Seeks to support retirees in transition
Retiree activists marching against the proposed change.
While a majority of member unions of the Municipal Labor Committee (MLC) voted in July to approve privatized administration of Medicare benefits for municipal retirees, the PSC took the lead in pushing for greater transparency and ultimately voted “no” on the grounds that the process was opaque and could lead to further privatization of city worker health-care plans in the name of austerity. PSC was joined by the Doctors Council, New York State Nurses Association, and the Committee of Interns and Residents in opposing the change, which is set to take effect January 1, 2022.
PSC President James Davis said, “Our members are deeply troubled by the MLC’s rush to vote on this proposal. This austerity measure opens the door to further cost-cutting and diminished benefits in future contracts.”
The PSC leadership convened a mass meeting, prior to the MLC vote, on July 13. The online meeting was attended by more than 800 PSC retirees and concerned members. Hundreds of retirees from various unions rallied in Manhattan against the proposal before the vote.
The leadership convened another meeting with retirees on July 27 after the MLC approved the deal, so that retirees could hear from and speak to representatives of the new Anthem Blue Cross-Emblem Health “Alliance.” This meeting drew more than 500 participants.
A statement from Mayor Bill de Blasio’s office explained that New York City and the MLC agreed to “an alliance between Anthem Blue Cross and Emblem Health to provide the NYC Medicare Advantage Plus Program,” which “provides continuity for the majority of employees and retirees who are currently enrolled in the city’s [comprehensive benefits plan] and Senior Care programs,” replacing “the current Senior
Care program, which is a supplement to traditional Medicare, as the program that is free to all retirees.”
The Blue Cross-Emblem Alliance has established a hotline for retiree questions at (833) 325-1190. The NYC Office of Labor Relations has also launched a website, with an FAQ page and a plan comparison chart available.
The city has established an “opt-out” period from September 1 to October 15, 2021, for retirees who do not wish to be part of the new program when it takes effect on January 1 of next year. Retirees who elect to stay in traditional Medicare will have to pay a premium. The benefits that PSC retirees receive through the PSC-CUNY Welfare Fund will not be affected by the shift to the Medicare Advantage Plus Program.
The statement from the mayor’s office asserted, “The [new] plan must follow Medicare rules and provide all benefits provided by Medicare. The plan will not only cover all the traditional Medicare benefits as well as the benefits covered by the Senior Care supplemental plan, but will also add some important new benefits.” The mayor’s office said that fears over loss of coverage were unfounded and that retirees would not lose the health-care services they are currently receiving.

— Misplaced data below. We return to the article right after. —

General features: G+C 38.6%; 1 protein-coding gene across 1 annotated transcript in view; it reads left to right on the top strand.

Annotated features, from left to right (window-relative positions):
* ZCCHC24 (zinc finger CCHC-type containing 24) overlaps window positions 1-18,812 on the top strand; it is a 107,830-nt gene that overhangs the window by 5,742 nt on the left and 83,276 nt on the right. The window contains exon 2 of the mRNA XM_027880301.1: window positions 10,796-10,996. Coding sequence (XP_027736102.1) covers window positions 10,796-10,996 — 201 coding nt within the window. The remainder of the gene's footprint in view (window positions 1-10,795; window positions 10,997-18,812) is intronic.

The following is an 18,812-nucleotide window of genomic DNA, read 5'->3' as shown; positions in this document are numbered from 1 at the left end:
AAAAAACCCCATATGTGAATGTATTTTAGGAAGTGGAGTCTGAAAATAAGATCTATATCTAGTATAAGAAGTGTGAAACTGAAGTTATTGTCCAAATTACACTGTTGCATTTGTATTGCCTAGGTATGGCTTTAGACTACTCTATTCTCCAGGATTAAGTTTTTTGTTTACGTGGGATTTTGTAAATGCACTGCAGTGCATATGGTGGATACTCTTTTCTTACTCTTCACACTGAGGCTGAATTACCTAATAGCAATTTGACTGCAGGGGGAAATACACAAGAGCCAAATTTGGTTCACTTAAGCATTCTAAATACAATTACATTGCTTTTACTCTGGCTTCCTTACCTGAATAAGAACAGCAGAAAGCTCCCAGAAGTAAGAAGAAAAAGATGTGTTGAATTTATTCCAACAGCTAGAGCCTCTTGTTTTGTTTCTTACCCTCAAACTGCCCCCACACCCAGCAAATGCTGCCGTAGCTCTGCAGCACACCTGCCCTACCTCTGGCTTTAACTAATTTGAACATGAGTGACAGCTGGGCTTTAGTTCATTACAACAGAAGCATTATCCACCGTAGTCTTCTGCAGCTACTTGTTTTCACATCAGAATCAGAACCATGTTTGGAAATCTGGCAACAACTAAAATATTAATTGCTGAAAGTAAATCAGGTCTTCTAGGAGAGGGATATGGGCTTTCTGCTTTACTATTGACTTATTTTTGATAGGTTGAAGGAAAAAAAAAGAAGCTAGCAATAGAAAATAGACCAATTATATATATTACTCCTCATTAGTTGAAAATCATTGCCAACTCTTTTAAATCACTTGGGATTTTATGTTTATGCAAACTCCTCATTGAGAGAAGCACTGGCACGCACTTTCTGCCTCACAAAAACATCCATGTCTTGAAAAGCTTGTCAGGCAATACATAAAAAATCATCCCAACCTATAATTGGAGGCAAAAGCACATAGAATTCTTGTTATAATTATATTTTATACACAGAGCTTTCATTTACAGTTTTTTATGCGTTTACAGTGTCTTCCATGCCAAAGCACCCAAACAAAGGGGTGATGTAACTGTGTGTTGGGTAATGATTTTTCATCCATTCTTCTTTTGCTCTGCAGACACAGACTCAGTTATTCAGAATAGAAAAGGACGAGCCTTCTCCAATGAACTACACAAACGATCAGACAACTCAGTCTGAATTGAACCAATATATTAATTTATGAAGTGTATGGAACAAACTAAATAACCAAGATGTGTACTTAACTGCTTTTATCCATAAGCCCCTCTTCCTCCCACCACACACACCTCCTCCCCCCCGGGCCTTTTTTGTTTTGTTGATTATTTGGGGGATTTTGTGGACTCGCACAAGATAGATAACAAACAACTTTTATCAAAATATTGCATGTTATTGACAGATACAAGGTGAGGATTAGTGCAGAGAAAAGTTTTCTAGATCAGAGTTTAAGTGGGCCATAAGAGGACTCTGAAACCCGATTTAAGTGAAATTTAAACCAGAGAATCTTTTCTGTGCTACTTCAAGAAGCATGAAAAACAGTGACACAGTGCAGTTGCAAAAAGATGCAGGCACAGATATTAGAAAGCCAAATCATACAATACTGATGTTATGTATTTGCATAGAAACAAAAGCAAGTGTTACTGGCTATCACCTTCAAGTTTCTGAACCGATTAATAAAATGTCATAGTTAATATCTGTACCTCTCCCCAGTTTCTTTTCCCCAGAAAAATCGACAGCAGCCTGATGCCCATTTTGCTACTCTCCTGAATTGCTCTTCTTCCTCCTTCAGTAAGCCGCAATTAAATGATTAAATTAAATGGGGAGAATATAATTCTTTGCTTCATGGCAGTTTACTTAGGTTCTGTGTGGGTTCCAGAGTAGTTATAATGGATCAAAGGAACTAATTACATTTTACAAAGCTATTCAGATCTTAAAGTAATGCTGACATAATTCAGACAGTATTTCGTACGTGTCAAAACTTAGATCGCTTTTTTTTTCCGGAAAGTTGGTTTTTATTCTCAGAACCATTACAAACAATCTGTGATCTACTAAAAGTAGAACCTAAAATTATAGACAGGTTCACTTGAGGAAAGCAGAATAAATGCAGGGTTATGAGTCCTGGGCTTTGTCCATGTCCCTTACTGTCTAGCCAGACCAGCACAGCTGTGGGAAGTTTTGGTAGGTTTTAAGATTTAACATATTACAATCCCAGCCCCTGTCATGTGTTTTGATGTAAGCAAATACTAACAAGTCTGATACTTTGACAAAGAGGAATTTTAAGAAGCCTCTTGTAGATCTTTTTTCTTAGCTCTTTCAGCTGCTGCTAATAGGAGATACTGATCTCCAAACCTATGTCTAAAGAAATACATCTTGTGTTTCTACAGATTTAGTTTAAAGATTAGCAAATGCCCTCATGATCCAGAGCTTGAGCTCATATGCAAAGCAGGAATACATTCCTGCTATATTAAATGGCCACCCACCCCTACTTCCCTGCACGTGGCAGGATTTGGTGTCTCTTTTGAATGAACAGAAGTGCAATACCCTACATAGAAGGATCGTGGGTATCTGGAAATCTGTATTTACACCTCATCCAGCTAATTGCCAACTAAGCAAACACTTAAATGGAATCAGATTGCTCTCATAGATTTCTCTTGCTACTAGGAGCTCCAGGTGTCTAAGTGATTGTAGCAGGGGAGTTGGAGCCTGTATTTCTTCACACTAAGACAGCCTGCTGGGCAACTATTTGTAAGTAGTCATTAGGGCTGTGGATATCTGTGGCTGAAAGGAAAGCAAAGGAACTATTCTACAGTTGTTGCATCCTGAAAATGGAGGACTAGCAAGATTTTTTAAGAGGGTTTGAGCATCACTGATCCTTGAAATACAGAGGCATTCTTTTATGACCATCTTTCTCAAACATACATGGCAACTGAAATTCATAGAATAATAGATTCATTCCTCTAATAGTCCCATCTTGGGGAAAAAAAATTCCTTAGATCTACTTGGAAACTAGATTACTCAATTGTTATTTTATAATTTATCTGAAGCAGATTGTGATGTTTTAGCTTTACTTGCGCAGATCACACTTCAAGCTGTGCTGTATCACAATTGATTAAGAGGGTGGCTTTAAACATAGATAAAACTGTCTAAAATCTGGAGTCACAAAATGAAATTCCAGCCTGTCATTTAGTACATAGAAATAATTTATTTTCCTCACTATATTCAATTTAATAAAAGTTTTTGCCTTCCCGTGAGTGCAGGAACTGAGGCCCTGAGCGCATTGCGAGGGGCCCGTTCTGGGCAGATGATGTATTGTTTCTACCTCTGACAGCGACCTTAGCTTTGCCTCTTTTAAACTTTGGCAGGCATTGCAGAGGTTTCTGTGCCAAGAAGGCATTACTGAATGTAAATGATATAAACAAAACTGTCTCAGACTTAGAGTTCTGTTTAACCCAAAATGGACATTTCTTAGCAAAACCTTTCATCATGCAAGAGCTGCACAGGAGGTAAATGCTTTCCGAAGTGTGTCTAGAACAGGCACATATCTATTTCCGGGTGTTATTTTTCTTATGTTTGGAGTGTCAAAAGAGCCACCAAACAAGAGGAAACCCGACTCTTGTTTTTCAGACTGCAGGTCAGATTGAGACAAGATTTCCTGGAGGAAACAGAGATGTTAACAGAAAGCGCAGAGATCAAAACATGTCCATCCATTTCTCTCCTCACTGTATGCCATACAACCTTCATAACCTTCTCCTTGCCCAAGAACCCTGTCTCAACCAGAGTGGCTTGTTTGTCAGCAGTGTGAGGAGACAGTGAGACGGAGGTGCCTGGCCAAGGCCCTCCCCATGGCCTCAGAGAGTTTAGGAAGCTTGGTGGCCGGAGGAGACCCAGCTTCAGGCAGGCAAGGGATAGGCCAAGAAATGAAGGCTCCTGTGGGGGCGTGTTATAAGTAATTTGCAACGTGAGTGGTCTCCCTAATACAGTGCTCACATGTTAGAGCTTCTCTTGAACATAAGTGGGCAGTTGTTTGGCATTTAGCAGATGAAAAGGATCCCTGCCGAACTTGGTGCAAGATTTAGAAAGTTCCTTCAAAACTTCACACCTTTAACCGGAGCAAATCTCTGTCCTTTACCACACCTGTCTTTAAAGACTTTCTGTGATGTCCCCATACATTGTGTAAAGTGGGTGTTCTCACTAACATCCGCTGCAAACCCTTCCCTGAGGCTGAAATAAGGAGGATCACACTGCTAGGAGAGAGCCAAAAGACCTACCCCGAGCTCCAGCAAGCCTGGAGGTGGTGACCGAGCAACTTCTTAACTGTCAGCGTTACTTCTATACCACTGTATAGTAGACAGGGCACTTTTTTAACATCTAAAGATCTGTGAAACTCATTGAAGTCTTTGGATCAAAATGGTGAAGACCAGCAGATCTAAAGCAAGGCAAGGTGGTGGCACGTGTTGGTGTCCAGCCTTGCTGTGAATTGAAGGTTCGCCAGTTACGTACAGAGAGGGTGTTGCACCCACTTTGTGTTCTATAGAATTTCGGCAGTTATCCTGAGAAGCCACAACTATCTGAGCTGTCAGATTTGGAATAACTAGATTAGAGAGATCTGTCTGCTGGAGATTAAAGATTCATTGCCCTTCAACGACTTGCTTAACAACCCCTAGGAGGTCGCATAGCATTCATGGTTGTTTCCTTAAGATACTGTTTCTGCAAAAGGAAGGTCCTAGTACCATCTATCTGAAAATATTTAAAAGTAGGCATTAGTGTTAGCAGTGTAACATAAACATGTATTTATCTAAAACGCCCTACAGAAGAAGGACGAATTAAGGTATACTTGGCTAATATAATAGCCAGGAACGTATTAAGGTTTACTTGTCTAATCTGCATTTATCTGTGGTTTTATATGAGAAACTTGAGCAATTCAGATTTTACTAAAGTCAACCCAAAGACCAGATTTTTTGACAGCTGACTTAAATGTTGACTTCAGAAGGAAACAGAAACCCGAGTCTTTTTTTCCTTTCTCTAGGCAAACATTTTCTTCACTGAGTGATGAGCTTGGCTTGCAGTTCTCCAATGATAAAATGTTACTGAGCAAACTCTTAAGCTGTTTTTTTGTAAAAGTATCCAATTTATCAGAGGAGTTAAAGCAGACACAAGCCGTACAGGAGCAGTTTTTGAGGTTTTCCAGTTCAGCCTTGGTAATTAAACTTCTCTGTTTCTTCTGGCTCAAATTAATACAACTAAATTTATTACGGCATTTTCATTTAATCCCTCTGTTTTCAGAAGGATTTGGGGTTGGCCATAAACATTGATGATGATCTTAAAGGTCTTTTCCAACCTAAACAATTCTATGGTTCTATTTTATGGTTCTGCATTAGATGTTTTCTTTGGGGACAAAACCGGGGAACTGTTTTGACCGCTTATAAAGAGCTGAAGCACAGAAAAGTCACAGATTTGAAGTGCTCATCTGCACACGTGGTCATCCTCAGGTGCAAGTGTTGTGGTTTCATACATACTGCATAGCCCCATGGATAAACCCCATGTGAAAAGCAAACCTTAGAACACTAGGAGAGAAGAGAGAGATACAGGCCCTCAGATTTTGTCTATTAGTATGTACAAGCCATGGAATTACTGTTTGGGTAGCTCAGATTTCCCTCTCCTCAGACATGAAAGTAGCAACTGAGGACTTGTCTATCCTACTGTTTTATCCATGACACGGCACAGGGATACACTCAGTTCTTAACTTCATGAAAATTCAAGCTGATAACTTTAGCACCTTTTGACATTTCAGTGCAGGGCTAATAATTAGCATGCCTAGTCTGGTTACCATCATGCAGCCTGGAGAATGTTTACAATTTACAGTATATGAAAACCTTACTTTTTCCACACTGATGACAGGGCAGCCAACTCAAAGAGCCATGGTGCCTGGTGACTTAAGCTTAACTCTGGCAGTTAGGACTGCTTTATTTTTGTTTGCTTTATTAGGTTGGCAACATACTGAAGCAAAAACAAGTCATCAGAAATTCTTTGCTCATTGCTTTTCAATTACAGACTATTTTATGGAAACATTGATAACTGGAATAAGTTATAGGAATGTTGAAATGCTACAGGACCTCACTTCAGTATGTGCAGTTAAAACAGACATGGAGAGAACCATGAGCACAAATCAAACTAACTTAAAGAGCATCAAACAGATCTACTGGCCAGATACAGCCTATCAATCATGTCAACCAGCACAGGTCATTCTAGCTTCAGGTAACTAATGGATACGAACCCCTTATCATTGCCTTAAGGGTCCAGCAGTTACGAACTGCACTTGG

ACCESS TO CARE
The city and the Blue Cross-Emblem Alliance have assured the MLC unions that retirees will continue to have access to the same doctors and hospitals they currently use. Specifically, members will have in-network access to all providers in the Emblem and Empire networks in New York, and all Blue Cross-Blue Shield associated networks around the country. These providers, according to the plan, are contractually bound to accept NYC Medicare Advantage Plus members.
The new plan will also pay out-of-network providers who accept Medicare at the Medicare rate. If an out-of-network provider refuses to accept payment from the Medicare Advantage Plus Program, the Alliance says it will reimburse the member at the Medicare rate less copays and coinsurance.
PSC members rallied opposition for months before the MLC vote. “The position of the chapter was and is that we needed information on the proposed Medicare Advantage plan and transition prior to the MLC vote,” PSC retirees chapter chair Bill Friedheim said in a statement. “At our April meeting, the chapter called for a moratorium on the vote, which became PSC policy when the union’s highest governing body, the Delegate Assembly, voted unanimously at its April 15 meeting to endorse the chapter’s position.”
The switch to Medicare Advantage is the result of a 2018 deal between the MLC and the city to restructure health-care costs for City workers. For Friedheim and other retiree advocates, this latest development has meant that instead of the state seeking new forms of revenue to fund health care, city unions are now managing austerity at the expense of workers and retirees.
The shift to a Medicare Advantage group plan for New York City retirees is part of a national move to privatize the administration of retiree health insurance. The federal Centers for Medicare and Medicaid Services offer subsidies to private health insurance companies to administer Medicare programs. This federal subsidy is the primary source of cost savings that the Alliance is offering the city.
Another problem that the PSC hopes to address is the lack of oversight and accountability by the city for runaway hospital and prescription drug costs.
PSC President Davis added, “Whatever its provisions, a plan to shift the cost-saving burden to union members and municipal employees does not bode well for the future. Higher costs may be demanded of union members down the line. The answer is not privatization; it is to continue labor’s fight for a single-payer, public health-care system and a system for New York that serves municipal workers fairly.”